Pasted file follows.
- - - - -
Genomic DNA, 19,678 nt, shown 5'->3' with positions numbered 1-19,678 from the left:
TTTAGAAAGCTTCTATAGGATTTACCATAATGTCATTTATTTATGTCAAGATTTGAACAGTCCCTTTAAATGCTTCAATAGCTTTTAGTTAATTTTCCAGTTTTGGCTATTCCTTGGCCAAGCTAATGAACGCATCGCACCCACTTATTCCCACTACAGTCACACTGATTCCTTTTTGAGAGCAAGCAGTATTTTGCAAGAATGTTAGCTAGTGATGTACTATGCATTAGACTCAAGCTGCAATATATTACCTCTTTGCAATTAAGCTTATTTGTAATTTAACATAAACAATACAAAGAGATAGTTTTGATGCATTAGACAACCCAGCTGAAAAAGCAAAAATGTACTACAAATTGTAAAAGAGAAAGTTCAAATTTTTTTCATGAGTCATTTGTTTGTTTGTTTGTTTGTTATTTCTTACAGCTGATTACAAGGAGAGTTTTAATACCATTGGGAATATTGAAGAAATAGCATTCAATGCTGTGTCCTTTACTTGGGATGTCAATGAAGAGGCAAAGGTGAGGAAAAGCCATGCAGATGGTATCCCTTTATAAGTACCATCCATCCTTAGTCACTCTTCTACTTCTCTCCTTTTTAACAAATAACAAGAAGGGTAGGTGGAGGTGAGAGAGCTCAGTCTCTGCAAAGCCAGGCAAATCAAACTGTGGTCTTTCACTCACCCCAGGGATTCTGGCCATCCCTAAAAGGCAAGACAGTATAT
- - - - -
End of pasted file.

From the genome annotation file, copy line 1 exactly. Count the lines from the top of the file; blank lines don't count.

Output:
Genomic DNA, 19,678 nt, shown 5'->3' with positions numbered 1-19,678 from the left: